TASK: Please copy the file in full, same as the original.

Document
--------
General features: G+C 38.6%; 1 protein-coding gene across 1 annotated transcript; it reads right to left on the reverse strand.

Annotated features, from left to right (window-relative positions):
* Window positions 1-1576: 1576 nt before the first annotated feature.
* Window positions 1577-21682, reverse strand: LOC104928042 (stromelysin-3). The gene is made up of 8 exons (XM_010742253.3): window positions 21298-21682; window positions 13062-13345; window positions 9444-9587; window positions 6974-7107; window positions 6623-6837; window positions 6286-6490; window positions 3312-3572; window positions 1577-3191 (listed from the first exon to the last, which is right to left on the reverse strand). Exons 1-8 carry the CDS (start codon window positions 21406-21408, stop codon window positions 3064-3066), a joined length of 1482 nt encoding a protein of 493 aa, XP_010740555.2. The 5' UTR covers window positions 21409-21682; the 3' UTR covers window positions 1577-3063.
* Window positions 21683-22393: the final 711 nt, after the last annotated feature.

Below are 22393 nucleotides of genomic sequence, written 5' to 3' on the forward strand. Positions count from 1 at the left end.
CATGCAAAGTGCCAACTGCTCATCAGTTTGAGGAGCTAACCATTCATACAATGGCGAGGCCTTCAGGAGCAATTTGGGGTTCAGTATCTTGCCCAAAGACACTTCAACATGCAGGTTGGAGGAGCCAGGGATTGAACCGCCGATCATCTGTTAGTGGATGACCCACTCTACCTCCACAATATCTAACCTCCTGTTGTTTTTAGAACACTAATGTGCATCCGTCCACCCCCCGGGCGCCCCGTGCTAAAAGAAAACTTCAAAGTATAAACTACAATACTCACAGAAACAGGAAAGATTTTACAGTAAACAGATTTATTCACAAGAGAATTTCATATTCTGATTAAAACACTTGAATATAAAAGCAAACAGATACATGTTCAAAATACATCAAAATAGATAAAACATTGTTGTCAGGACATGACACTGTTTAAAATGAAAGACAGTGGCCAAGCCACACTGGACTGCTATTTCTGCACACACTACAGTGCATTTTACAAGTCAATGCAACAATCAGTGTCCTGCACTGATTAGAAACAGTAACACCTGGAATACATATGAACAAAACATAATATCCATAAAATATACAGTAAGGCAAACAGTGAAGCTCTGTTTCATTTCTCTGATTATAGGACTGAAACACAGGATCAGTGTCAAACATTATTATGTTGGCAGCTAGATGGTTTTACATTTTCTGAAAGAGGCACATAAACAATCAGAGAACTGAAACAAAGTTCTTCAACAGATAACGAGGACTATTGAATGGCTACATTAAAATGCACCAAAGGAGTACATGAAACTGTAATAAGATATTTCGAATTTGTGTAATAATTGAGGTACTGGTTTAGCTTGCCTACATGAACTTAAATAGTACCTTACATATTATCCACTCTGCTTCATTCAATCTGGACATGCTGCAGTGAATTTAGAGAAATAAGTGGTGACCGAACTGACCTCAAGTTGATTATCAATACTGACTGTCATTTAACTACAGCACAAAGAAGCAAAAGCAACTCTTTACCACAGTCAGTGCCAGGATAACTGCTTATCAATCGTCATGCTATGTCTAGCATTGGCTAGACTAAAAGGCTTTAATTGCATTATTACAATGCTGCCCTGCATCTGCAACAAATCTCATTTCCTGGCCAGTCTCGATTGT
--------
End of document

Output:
General features: G+C 38.6%; 1 protein-coding gene across 1 annotated transcript; it reads right to left on the reverse strand.

Annotated features, from left to right (window-relative positions):
* Window positions 1-1576: 1576 nt before the first annotated feature.
* Window positions 1577-21682, reverse strand: LOC104928042 (stromelysin-3). The gene is made up of 8 exons (XM_010742253.3): window positions 21298-21682; window positions 13062-13345; window positions 9444-9587; window positions 6974-7107; window positions 6623-6837; window positions 6286-6490; window positions 3312-3572; window positions 1577-3191 (listed from the first exon to the last, which is right to left on the reverse strand). Exons 1-8 carry the CDS (start codon window positions 21406-21408, stop codon window positions 3064-3066), a joined length of 1482 nt encoding a protein of 493 aa, XP_010740555.2. The 5' UTR covers window positions 21409-21682; the 3' UTR covers window positions 1577-3063.
* Window positions 21683-22393: the final 711 nt, after the last annotated feature.

Below are 22393 nucleotides of genomic sequence, written 5' to 3' on the forward strand. Positions count from 1 at the left end.
CATGCAAAGTGCCAACTGCTCATCAGTTTGAGGAGCTAACCATTCATACAATGGCGAGGCCTTCAGGAGCAATTTGGGGTTCAGTATCTTGCCCAAAGACACTTCAACATGCAGGTTGGAGGAGCCAGGGATTGAACCGCCGATCATCTGTTAGTGGATGACCCACTCTACCTCCACAATATCTAACCTCCTGTTGTTTTTAGAACACTAATGTGCATCCGTCCACCCCCCGGGCGCCCCGTGCTAAAAGAAAACTTCAAAGTATAAACTACAATACTCACAGAAACAGGAAAGATTTTACAGTAAACAGATTTATTCACAAGAGAATTTCATATTCTGATTAAAACACTTGAATATAAAAGCAAACAGATACATGTTCAAAATACATCAAAATAGATAAAACATTGTTGTCAGGACATGACACTGTTTAAAATGAAAGACAGTGGCCAAGCCACACTGGACTGCTATTTCTGCACACACTACAGTGCATTTTACAAGTCAATGCAACAATCAGTGTCCTGCACTGATTAGAAACAGTAACACCTGGAATACATATGAACAAAACATAATATCCATAAAATATACAGTAAGGCAAACAGTGAAGCTCTGTTTCATTTCTCTGATTATAGGACTGAAACACAGGATCAGTGTCAAACATTATTATGTTGGCAGCTAGATGGTTTTACATTTTCTGAAAGAGGCACATAAACAATCAGAGAACTGAAACAAAGTTCTTCAACAGATAACGAGGACTATTGAATGGCTACATTAAAATGCACCAAAGGAGTACATGAAACTGTAATAAGATATTTCGAATTTGTGTAATAATTGAGGTACTGGTTTAGCTTGCCTACATGAACTTAAATAGTACCTTACATATTATCCACTCTGCTTCATTCAATCTGGACATGCTGCAGTGAATTTAGAGAAATAAGTGGTGACCGAACTGACCTCAAGTTGATTATCAATACTGACTGTCATTTAACTACAGCACAAAGAAGCAAAAGCAACTCTTTACCACAGTCAGTGCCAGGATAACTGCTTATCAATCGTCATGCTATGTCTAGCATTGGCTAGACTAAAAGGCTTTAATTGCATTATTACAATGCTGCCCTGCATCTGCAACAAATCTCATTTCCTGGCCAGTCTCGATTGT